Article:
Free cash flow is the capital retained by a company after it has paid all its expenses, including building, rent, tax, payroll, inventory, etc. Companies may use the free cash flow for anything it sees fit.
Free cash flow is a true measure of a company’s profitability.
Businesses usually calculate free cash flow to take critical business decisions, such as whether to invest the money for expansion or to invest the money in ways to reduce the costs of operations.
Investors use the free cash flow metric to check the frauds in accounting, as these measures are stringent and less manipulable than net income and earnings per share.
Free cash flow also gives an idea to investors as to how much money can be used by a company for share buybacks and paying dividends to the investors.
There are numerous techniques for calculating Free Cash Flow, but they all provide the same results. It depends on which and how much data companies provide to determine the actual free cash inflow. Here are the equations that help the investors in calculating the free cash flow.
Free Cash Flow = Operating Cash Flow – Capital Expenditure
If a company does not provide operating cash inflow and expenditure data, then there are two more equations to calculate free cash flows. Here are the equations −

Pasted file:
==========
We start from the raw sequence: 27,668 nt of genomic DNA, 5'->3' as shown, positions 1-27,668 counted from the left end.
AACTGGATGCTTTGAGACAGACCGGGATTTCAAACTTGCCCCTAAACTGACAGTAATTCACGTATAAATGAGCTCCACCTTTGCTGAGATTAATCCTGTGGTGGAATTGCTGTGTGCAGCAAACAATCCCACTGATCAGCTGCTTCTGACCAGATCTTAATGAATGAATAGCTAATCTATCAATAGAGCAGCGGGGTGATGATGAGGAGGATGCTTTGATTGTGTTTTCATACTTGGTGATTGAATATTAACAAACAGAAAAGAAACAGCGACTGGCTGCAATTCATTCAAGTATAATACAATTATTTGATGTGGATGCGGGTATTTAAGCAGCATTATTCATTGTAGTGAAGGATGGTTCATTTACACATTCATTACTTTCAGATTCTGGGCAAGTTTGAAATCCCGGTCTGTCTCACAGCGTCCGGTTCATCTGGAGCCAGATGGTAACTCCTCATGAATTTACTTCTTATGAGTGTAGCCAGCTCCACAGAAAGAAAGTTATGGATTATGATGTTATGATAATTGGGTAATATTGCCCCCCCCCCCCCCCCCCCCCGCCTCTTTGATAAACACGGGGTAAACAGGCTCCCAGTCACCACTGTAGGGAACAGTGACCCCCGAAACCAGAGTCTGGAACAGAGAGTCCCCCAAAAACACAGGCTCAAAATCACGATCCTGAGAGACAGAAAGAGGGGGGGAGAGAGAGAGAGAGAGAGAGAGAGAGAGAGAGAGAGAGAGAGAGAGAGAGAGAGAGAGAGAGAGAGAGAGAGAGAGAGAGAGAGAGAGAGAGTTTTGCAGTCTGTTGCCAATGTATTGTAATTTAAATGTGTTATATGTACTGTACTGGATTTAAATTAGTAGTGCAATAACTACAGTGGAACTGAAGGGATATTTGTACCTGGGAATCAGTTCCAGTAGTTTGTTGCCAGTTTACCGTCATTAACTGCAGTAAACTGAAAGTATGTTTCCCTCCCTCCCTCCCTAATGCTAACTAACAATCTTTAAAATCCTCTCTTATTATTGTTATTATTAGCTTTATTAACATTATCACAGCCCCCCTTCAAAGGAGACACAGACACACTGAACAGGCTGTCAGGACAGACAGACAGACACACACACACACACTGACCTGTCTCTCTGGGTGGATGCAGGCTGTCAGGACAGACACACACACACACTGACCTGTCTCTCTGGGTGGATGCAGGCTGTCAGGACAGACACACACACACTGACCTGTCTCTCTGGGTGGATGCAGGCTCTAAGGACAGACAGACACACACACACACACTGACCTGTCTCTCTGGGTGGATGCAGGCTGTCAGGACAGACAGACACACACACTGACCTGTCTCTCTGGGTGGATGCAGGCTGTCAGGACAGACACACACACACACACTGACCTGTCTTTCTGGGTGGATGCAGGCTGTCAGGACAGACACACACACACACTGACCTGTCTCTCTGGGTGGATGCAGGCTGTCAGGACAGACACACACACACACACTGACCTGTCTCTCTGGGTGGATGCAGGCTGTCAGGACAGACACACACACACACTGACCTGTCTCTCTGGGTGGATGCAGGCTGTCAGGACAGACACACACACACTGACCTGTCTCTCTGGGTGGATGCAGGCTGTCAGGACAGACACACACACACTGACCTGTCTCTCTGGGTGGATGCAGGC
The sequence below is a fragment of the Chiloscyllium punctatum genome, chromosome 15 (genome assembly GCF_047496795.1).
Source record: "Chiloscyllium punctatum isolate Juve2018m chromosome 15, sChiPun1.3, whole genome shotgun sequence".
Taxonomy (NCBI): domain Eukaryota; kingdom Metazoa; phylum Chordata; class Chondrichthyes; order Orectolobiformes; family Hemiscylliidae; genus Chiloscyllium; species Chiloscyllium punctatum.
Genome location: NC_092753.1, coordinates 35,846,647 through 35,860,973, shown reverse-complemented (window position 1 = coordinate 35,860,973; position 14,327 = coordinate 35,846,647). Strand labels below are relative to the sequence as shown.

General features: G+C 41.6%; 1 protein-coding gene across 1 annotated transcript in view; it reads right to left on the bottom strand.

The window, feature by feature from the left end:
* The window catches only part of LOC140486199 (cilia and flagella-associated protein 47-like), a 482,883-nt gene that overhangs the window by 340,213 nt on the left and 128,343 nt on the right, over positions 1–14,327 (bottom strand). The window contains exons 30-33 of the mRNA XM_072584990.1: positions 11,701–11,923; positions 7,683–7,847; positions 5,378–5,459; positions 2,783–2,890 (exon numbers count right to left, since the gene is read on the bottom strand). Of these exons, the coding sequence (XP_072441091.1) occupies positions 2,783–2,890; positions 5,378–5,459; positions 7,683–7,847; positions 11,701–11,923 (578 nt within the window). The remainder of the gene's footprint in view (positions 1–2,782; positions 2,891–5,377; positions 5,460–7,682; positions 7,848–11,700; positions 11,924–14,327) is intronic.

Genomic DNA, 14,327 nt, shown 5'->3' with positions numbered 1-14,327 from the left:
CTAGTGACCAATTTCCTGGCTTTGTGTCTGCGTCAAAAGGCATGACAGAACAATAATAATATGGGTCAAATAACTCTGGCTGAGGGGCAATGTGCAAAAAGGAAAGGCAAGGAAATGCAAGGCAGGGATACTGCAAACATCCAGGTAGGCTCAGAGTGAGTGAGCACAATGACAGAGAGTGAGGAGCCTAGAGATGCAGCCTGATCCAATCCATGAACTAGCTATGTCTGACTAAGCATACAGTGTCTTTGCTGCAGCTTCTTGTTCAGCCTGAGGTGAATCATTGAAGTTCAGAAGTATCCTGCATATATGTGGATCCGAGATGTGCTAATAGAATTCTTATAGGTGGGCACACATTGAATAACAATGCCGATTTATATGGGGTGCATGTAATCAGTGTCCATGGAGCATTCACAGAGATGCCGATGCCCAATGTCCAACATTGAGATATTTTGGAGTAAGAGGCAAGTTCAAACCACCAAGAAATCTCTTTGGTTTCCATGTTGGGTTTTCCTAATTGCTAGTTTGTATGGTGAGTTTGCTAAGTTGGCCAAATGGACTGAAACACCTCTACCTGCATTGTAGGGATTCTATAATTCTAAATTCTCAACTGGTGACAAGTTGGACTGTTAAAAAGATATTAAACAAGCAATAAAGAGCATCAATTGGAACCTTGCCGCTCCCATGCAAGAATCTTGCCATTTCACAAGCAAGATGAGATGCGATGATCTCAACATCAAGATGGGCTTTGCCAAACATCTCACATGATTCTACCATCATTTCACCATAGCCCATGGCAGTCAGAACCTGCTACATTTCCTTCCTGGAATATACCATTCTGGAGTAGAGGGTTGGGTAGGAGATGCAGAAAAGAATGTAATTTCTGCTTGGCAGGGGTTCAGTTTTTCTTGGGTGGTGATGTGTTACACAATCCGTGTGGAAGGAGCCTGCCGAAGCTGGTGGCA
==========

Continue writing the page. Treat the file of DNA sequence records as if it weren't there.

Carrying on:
Free Cash Flow = Sales Revenue – (Operating costs + Taxes) – Required investment in operating capital
Free Cash Flow = Non-operating profit after taxes – Net investment in operating capital
Free Cash Flow shows the overall health of the business of a company. Good and financially sound companies usually have a healthy free cash flow which they can use to meet the needs of the business.
A good free cash inflow is an indication of a rising and well-doing business. Low free cash inflow figures show that there is a trouble or bottleneck in the business operations which must be addressed to stay competitive in the business.
Investors usually look for companies with high free cash flow figures, as this allows them to invest in promising companies that have good growth and prospects of rising.
Moreover, a company with good free cash flow can consider expanding or providing good dividends both of which are a good measure of the health of a firm.
A company with a healthy free cash inflow is good for new investors as well as those who are already invested in it. The ability of a company to meet all its business requirements and then have money left is surely a sign of good management and hence they are sought highly by investors.